CD REVIEWS – August: Part 3

ABRAZO.jpgABRAZO – The Havana Sessions

Ansonica Records/Parma Recordings

4 Stars

An exciting recording which showcases the talents of Bunny Beck, Roger Bourland, Don Bowyer, John A. Carollo, Mel Mobley, Michael F. Murray, Tim Miller, and Australia’s Margaret Brandman, this album is definitely worth a listen! If you aren’t familiar with Cuban music then this album is perfect for you. It encompasses Big Band music and the guitar.

It’s In the Stars is an absolutely charming piece, the vocals are soothing with an element of simplicity and colour. Another short piece is a gem on this album: Why Do I?. You will definitely imagine yourself dancing on a beach to this music, or perhaps take you to wherever your imagination leads. These colourful pieces don’t make it a bore to listen to, it’s a compilation of works that is a perfect example of short and brilliant artistry.

On An Autumn Day is another quirky and fun piece. The flawless expression and communication between the instruments are impeccable, the solo sections really blend in well with the other instruments.

Life is a Strange Instrument is another underrated work on the album, the melodies are quirky and atonal. This work is almost programmatic, every phrase and nuance has its own purpose in telling a short simple story. You would need to listen to this piece a couple of times to understand and feel what is going on.

I would highly recommend this album to anyone, it is easy listening and the short duration of the works will leave you wanting more.

This amazing collaboration of composers shows how wonderful work can be produced with people who are passionate about what they do. Exciting and extremely colourful, this is the perfect music to listen to on a Sunday afternoon.

– Leslie Khang


Callum HenshawEcho & Return

Callum Henshaw

www.callumhenshaw.com

Rating: 4.5 Stars

There is a certain timbral quality to the classical guitar and a skilled performer can draw so much colour out of this instrument- as is the case on this recoding from classical guitarist Callum Henshaw. Henshaw’s renditions of these pieces are standouts and present a detailed and introspective approach to all of the material on the album. In Granados’ Valse Poeticos each musical phrase and line is deeply considered and the detail is bought to the fore at all times. Ponce’s Variations sur Folia de Espana et Fugue demonstrated Henshaw’s subtle shading and nuance that accentuate the finer inner workings of the piece. Henshaw’s crackerjack technique shines in Coste’s Le Depart as each phrase unfolds in a perfect coalescence of sound. In particular P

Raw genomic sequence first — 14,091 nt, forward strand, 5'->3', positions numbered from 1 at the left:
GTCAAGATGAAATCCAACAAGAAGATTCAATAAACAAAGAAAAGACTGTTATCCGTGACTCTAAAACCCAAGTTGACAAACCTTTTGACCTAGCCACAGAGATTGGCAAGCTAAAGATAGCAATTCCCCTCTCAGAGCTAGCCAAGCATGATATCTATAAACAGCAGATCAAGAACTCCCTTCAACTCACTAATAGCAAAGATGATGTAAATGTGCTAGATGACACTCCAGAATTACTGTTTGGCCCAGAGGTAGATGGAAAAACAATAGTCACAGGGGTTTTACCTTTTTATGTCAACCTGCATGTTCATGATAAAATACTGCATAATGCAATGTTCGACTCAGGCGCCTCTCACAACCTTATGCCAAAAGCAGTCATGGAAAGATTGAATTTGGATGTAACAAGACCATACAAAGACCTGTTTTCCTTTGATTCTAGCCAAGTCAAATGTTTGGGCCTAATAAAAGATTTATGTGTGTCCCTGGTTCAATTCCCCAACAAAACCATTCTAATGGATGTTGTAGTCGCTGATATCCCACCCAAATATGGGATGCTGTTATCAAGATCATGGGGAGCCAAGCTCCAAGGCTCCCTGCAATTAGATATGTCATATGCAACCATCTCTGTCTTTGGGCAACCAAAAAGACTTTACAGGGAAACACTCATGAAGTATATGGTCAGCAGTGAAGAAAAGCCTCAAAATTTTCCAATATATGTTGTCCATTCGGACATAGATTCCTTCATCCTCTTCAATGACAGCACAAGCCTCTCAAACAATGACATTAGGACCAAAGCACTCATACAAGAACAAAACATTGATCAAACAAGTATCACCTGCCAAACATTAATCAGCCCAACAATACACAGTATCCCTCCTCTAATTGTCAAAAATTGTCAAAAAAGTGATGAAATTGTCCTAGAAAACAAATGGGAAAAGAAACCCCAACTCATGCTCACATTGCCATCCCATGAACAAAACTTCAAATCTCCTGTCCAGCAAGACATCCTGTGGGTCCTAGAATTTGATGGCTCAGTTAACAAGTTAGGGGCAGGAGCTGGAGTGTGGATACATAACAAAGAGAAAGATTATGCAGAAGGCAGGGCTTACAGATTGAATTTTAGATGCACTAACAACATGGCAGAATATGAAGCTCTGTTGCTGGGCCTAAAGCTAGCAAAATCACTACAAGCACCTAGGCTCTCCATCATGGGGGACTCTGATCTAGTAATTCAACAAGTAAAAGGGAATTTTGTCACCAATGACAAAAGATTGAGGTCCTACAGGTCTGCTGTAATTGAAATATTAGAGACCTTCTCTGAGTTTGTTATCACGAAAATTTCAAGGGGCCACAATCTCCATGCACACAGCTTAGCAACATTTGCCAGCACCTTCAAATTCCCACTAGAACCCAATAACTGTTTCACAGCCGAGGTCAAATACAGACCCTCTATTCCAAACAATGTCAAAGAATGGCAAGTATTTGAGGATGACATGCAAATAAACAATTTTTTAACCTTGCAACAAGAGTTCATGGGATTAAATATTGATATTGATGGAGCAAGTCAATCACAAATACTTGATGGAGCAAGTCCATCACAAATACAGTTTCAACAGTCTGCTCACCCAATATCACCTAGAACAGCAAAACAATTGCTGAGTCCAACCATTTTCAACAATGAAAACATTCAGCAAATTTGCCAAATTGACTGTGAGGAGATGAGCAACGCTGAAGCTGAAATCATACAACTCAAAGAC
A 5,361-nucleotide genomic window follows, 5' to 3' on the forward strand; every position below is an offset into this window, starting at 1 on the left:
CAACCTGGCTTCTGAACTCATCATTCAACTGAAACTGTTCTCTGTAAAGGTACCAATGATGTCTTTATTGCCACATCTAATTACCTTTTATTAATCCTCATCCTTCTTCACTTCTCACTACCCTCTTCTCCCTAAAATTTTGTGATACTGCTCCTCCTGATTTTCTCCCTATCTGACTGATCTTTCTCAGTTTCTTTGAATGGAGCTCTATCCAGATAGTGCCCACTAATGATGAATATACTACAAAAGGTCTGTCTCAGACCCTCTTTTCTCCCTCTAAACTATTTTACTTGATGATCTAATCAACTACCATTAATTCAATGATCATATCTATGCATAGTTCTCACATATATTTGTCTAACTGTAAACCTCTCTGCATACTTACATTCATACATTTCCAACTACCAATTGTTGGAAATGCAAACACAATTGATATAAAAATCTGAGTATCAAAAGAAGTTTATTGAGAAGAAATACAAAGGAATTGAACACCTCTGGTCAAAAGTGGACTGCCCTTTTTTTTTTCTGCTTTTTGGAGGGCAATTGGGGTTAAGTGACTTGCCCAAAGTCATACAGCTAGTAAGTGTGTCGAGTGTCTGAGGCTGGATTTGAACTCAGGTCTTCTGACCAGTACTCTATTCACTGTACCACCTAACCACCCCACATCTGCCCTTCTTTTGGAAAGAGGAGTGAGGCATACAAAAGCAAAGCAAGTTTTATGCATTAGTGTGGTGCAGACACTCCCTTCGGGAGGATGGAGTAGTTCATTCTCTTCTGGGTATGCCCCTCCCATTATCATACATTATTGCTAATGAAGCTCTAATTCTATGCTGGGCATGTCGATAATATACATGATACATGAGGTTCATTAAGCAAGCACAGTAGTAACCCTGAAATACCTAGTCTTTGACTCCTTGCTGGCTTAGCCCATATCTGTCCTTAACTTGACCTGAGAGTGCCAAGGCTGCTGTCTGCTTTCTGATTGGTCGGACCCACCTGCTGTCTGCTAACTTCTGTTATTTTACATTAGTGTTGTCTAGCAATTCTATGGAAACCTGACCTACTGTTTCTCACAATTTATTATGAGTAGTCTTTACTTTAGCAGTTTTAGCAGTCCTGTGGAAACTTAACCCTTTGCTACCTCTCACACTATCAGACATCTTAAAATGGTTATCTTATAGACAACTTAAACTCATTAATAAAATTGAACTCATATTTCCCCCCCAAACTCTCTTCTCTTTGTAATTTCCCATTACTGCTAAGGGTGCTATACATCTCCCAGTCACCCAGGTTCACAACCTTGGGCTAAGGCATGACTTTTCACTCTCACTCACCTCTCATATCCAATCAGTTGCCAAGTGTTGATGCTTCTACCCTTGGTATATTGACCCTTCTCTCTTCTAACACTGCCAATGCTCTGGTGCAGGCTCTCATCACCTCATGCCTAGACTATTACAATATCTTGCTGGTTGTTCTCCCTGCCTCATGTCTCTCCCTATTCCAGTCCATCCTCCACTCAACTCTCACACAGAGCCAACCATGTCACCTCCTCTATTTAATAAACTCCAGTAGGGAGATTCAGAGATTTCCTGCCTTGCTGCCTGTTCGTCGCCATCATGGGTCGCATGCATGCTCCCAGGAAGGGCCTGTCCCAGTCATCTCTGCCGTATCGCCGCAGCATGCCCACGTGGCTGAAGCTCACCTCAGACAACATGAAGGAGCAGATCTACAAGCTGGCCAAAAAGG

eter Sculthorpe’s From Kakadu presents a somewhat haunting lament and imagination of Kakadu and in Henshaw’s hands the broad landscape is made apparent in the way space is considered throughout. Samuel Smith’s Bleed-Through. provides a textural palette through which the guitar weaves in and out of displaying a contrast of colours. Overall, a stand out album from a young musician who has a lot to offer.

-Samuel Cottell


Handel In Rome 1707.jpgHandel in Rome 1707

The Ghislieri Choir & Consort

Giulio Prandi, conductor

SONY

Rating: 5 Stars 

Conductor of the Ghislieri Choir & Consort founded in 2003, Giulio Prandi graduated from the Italian Universities of Pavia and Milan and has developed an expertise in Italian sacred music of the eighteenth century. Dixit Dominus is Handel’s psalm setting consisting of 20 solo and choral tracks. The work completed in April 1707 while Handel was living in Rome is written for five singers with a second soprano part, chorus, strings and continuo. The work was premiered on 16 July 1707 in the Church of Santa Maria in Montesanto. At the very end of 1706, not yet 22 years of age, George Frideric Handel arrived in Rome.

“Having shown off his skills to the amazement of everyone” on the organ of St John Lateran the young talent from beyond the Alps immediately established himself in the lively cultural fabric of the city. The compositions recorded on this CD here gave rise to the earliest masterpieces by the Saxon, as German musicians were often called in Italy.

By the first weeks of the year, Handel was already caught up in a dense network of aristocratic patronage and found himself play the dual roles of composer and performer at the keyboard in a plethora of occasions when he worked alongside such established colleagues as Corelli and Alessandro Scarlatti.

There is no doubting that members of the Choir and Consort produce a quite exquisite ambience of sound, the textures are pure and always balanced, the rhythm forward thrusting, crisp and persuasive. We will look forward greatly to hearing more from these musicians.

– Emyr Evans


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